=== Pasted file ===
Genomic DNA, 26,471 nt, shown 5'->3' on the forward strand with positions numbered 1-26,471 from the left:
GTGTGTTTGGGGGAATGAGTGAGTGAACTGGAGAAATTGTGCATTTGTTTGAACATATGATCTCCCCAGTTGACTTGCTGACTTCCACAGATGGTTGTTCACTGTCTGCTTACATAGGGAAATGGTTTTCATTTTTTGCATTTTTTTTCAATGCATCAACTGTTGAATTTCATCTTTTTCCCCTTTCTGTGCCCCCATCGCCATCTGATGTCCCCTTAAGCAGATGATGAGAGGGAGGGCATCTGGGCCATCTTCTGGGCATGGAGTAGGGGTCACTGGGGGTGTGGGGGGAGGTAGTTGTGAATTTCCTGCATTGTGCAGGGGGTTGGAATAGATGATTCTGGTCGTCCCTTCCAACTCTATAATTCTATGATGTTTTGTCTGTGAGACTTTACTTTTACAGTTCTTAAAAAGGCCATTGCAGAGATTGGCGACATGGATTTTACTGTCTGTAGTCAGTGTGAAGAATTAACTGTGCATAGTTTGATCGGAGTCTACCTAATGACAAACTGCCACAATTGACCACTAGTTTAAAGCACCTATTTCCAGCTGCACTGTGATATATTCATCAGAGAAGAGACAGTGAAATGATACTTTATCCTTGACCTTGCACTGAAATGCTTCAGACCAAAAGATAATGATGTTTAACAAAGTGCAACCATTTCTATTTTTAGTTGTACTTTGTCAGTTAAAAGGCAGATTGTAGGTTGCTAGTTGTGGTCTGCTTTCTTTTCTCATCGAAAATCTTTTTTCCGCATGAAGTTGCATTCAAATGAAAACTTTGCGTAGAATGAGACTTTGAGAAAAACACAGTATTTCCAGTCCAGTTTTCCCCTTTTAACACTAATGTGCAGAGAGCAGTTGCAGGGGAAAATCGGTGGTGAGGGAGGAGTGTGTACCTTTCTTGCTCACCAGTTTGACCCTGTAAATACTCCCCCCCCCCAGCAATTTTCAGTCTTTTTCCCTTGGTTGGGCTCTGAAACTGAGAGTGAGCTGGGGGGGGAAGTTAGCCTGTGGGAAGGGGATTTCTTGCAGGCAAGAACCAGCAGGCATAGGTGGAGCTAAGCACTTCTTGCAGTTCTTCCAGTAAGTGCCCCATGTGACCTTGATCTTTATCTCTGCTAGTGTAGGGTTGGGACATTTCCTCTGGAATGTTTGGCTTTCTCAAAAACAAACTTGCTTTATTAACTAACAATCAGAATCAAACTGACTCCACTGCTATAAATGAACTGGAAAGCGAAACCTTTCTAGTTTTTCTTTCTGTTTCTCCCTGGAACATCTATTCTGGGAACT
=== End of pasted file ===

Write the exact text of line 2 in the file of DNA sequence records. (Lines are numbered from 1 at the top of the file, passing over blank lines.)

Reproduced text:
GTGTGTTTGGGGGAATGAGTGAGTGAACTGGAGAAATTGTGCATTTGTTTGAACATATGATCTCCCCAGTTGACTTGCTGACTTCCACAGATGGTTGTTCACTGTCTGCTTACATAGGGAAATGGTTTTCATTTTTTGCATTTTTTTTCAATGCATCAACTGTTGAATTTCATCTTTTTCCCCTTTCTGTGCCCCCATCGCCATCTGATGTCCCCTTAAGCAGATGATGAGAGGGAGGGCATCTGGGCCATCTTCTGGGCATGGAGTAGGGGTCACTGGGGGTGTGGGGGGAGGTAGTTGTGAATTTCCTGCATTGTGCAGGGGGTTGGAATAGATGATTCTGGTCGTCCCTTCCAACTCTATAATTCTATGATGTTTTGTCTGTGAGACTTTACTTTTACAGTTCTTAAAAAGGCCATTGCAGAGATTGGCGACATGGATTTTACTGTCTGTAGTCAGTGTGAAGAATTAACTGTGCATAGTTTGATCGGAGTCTACCTAATGACAAACTGCCACAATTGACCACTAGTTTAAAGCACCTATTTCCAGCTGCACTGTGATATATTCATCAGAGAAGAGACAGTGAAATGATACTTTATCCTTGACCTTGCACTGAAATGCTTCAGACCAAAAGATAATGATGTTTAACAAAGTGCAACCATTTCTATTTTTAGTTGTACTTTGTCAGTTAAAAGGCAGATTGTAGGTTGCTAGTTGTGGTCTGCTTTCTTTTCTCATCGAAAATCTTTTTTCCGCATGAAGTTGCATTCAAATGAAAACTTTGCGTAGAATGAGACTTTGAGAAAAACACAGTATTTCCAGTCCAGTTTTCCCCTTTTAACACTAATGTGCAGAGAGCAGTTGCAGGGGAAAATCGGTGGTGAGGGAGGAGTGTGTACCTTTCTTGCTCACCAGTTTGACCCTGTAAATACTCCCCCCCCCCAGCAATTTTCAGTCTTTTTCCCTTGGTTGGGCTCTGAAACTGAGAGTGAGCTGGGGGGGGAAGTTAGCCTGTGGGAAGGGGATTTCTTGCAGGCAAGAACCAGCAGGCATAGGTGGAGCTAAGCACTTCTTGCAGTTCTTCCAGTAAGTGCCCCATGTGACCTTGATCTTTATCTCTGCTAGTGTAGGGTTGGGACATTTCCTCTGGAATGTTTGGCTTTCTCAAAAACAAACTTGCTTTATTAACTAACAATCAGAATCAAACTGACTCCACTGCTATAAATGAACTGGAAAGCGAAACCTTTCTAGTTTTTCTTTCTGTTTCTCCCTGGAACATCTATTCTGGGAACT